As I write this, we’re slowly coming out of another national lockdown here in the UK. West Yorkshire, where I live, has been under lockdown regulations for roughly 3 quarters of the past 365 days, and it’s taken its toll on us all. Myself, most definitely included – which I’ll probably be talking about more on the podcast, which is due to return later this month (Yipee!).

The short version is that just as lockdown began to shrink all of our lives, my own was just beginning to expand. Late in 2019 I was prescribed a medication that finally, really actually helped me, and went from around 4-5 hours of useful wakefulness in an average day to 12+, quite literally overnight.

At first, I was elated, but it very quickly became apparent that I did not have the life infrastructure that most 12+hour a day people depend upon. I didn’t know how to use my time without the wolf of fatigue scratching at the door. I didn’t know what to do with all those 3 o’clocks in the afternoon. I didn’t even have enough friends left to fill all those long, empty hours.

It was as if my brain chemistry somehow couldn’t cope, either. The last year has seen me struggle with a deeper depression than I’ve ever been through, and I’ve slowly had to rebuild myself, in this new, expanded but locked-down world that I find myself in. Like all growth, it’s been as painful as it was necessary and is still very much a work in progress. I am both grateful, and grumpily resentful that my fairytale happy ending turned out to be nothing of the sort.

Building a tolerance for life is an interesting skill to acquire as an adult.

I’ve found I’ve had to actively seek out the things that my previous self would have classed as redundant, and let myself soak in the pleasure of them all. It’s become a daily practice to find the things that feel good for me, and try to turn the volume up on them – and it’s a practice I think we could all do a little more of sometimes.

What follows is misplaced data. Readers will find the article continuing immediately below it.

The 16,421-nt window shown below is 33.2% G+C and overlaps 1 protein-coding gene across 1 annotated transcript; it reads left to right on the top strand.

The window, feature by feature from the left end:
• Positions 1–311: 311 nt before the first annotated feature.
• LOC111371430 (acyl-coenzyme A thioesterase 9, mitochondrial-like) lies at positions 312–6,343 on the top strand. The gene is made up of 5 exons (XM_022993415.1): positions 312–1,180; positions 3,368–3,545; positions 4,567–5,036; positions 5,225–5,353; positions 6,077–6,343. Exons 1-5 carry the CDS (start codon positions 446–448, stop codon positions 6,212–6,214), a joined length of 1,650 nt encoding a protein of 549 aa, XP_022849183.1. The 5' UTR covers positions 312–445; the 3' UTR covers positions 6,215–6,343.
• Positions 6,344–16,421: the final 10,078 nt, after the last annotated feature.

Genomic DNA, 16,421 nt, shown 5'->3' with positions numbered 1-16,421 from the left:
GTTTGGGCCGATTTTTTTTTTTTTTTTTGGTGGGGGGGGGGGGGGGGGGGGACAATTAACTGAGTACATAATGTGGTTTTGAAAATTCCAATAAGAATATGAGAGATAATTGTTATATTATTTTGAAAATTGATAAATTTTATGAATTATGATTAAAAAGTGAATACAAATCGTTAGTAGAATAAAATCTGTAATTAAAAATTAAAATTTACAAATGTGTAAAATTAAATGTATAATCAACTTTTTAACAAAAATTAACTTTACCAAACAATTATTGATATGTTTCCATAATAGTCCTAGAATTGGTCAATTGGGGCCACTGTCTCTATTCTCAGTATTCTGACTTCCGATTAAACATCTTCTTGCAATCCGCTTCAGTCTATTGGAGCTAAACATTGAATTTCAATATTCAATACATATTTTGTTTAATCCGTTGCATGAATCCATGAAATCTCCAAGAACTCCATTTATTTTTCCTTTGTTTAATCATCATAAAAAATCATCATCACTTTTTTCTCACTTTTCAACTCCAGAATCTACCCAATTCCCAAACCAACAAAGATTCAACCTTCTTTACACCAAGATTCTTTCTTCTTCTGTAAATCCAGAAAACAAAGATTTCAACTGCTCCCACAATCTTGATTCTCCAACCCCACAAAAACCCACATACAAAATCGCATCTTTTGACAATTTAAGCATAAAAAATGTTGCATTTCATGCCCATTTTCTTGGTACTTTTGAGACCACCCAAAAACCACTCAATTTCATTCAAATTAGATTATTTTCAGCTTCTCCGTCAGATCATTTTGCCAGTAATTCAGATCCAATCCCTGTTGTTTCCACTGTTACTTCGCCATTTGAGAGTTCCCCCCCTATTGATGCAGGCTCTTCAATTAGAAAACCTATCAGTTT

And so, with that in mind, I wanted to share some of the small, sometimes superficial things that have been giving me (new) life in these recent months.

minimal planner with blanket and dress

1. My Beautiful Planner

In the depths of my depression around December, when absolutely nothing felt interesting, pleasurable or fun, Instagram randomly showed me somebody’s beautiful planner one day. It was love at first sight.

I’ve always admired the whole minimal planner aesthetic, but as an ADHDer with no time to spare, all those stickers and colour-coordinated lists were clearly never going to be high on my (non-aesthetically appealing) agenda. Why would I waste time on making my to-d0 list look good when I could be actually getting on with the to-do list??

It was only when I found myself almost drowning in empty time that I understood: the pretty planning is for fun, and the joy of it. It doesn’t have to be a part of the work.

I’m planning a whole separate post on my planner and all its lovely supplies, but if you’re looking to get started with something similar, I can recommend Moterm, Cloth and Paper and Crossbow Printables to kick things off.

2. Our Tiny Rescue Kitten

Nettle, named after her initially-prickly personality and the stings acquired in her rescue, has been the saving grace of lockdown for my entire family. You can catch up on her story here, but essentially, we saved her and two others from fairly certain death, and I wound up adopting the most feisty and untouchable of them all.